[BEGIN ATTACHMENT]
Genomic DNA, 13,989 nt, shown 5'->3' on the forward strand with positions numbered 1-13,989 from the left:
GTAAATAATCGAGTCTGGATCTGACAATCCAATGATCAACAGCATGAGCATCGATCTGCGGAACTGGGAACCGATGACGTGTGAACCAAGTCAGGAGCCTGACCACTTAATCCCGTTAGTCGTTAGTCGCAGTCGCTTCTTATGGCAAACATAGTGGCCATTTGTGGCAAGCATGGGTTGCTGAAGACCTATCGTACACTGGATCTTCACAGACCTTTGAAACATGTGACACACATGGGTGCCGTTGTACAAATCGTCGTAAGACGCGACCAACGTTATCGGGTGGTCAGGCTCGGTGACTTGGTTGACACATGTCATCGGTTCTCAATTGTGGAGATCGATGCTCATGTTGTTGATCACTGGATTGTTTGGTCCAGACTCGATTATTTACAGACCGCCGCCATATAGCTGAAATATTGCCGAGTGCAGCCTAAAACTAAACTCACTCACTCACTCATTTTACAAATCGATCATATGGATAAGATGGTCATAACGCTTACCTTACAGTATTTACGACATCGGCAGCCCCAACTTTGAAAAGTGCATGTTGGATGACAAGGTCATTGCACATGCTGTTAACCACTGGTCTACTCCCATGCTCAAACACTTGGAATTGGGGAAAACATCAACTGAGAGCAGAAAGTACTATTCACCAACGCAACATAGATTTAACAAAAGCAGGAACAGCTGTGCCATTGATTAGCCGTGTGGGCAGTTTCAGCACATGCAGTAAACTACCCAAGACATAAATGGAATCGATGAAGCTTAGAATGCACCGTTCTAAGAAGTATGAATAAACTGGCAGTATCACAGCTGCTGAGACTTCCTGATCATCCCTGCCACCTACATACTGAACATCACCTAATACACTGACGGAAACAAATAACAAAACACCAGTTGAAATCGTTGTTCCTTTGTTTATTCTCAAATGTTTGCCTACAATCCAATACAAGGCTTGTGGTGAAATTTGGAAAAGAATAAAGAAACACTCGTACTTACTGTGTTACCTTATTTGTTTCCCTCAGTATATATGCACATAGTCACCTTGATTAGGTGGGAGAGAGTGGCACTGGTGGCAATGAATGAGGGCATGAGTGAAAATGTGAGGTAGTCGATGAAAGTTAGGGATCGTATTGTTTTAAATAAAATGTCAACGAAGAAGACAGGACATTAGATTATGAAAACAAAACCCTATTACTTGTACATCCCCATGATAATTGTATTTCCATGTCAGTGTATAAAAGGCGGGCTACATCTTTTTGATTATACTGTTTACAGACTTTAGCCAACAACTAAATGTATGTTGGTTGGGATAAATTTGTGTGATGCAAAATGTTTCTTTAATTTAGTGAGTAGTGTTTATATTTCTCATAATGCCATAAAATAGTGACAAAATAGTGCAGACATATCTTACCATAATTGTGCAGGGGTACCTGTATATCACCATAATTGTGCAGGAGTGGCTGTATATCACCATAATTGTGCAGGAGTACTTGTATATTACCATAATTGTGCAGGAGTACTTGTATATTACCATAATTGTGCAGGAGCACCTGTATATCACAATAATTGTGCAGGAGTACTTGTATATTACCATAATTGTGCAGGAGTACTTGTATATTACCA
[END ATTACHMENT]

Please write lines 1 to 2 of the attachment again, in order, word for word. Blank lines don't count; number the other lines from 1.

Genomic DNA, 13,989 nt, shown 5'->3' on the forward strand with positions numbered 1-13,989 from the left:
GTAAATAATCGAGTCTGGATCTGACAATCCAATGATCAACAGCATGAGCATCGATCTGCGGAACTGGGAACCGATGACGTGTGAACCAAGTCAGGAGCCTGACCACTTAATCCCGTTAGTCGTTAGTCGCAGTCGCTTCTTATGGCAAACATAGTGGCCATTTGTGGCAAGCATGGGTTGCTGAAGACCTATCGTACACTGGATCTTCACAGACCTTTGAAACATGTGACACACATGGGTGCCGTTGTACAAATCGTCGTAAGACGCGACCAACGTTATCGGGTGGTCAGGCTCGGTGACTTGGTTGACACATGTCATCGGTTCTCAATTGTGGAGATCGATGCTCATGTTGTTGATCACTGGATTGTTTGGTCCAGACTCGATTATTTACAGACCGCCGCCATATAGCTGAAATATTGCCGAGTGCAGCCTAAAACTAAACTCACTCACTCACTCATTTTACAAATCGATCATATGGATAAGATGGTCATAACGCTTACCTTACAGTATTTACGACATCGGCAGCCCCAACTTTGAAAAGTGCATGTTGGATGACAAGGTCATTGCACATGCTGTTAACCACTGGTCTACTCCCATGCTCAAACACTTGGAATTGGGGAAAACATCAACTGAGAGCAGAAAGTACTATTCACCAACGCAACATAGATTTAACAAAAGCAGGAACAGCTGTGCCATTGATTAGCCGTGTGGGCAGTTTCAGCACATGCAGTAAACTACCCAAGACATAAATGGAATCGATGAAGCTTAGAATGCACCGTTCTAAGAAGTATGAATAAACTGGCAGTATCACAGCTGCTGAGACTTCCTGATCATCCCTGCCACCTACATACTGAACATCACCTAATACACTGACGGAAACAAATAACAAAACACCAGTTGAAATCGTTGTTCCTTTGTTTATTCTCAAATGTTTGCCTACAATCCAATACAAGGCTTGTGGTGAAATTTGGAAAAGAATAAAGAAACACTCGTACTTACTGTGTTACCTTATTTGTTTCCCTCAGTATATATGCACATAGTCACCTTGATTAGGTGGGAGAGAGTGGCACTGGTGGCAATGAATGAGGGCATGAGTGAAAATGTGAGGTAGTCGATGAAAGTTAGGGATCGTATTGTTTTAAATAAAATGTCAACGAAGAAGACAGGACATTAGATTATGAAAACAAAACCCTATTACTTGTACATCCCCATGATAATTGTATTTCCATGTCAGTGTATAAAAGGCGGGCTACATCTTTTTGATTATACTGTTTACAGACTTTAGCCAACAACTAAATGTATGTTGGTTGGGATAAATTTGTGTGATGCAAAATGTTTCTTTAATTTAGTGAGTAGTGTTTATATTTCTCATAATGCCATAAAATAGTGACAAAATAGTGCAGACATATCTTACCATAATTGTGCAGGGGTACCTGTATATCACCATAATTGTGCAGGAGTGGCTGTATATCACCATAATTGTGCAGGAGTACTTGTATATTACCATAATTGTGCAGGAGTACTTGTATATTACCATAATTGTGCAGGAGCACCTGTATATCACAATAATTGTGCAGGAGTACTTGTATATTACCATAATTGTGCAGGAGTACTTGTATATTACCA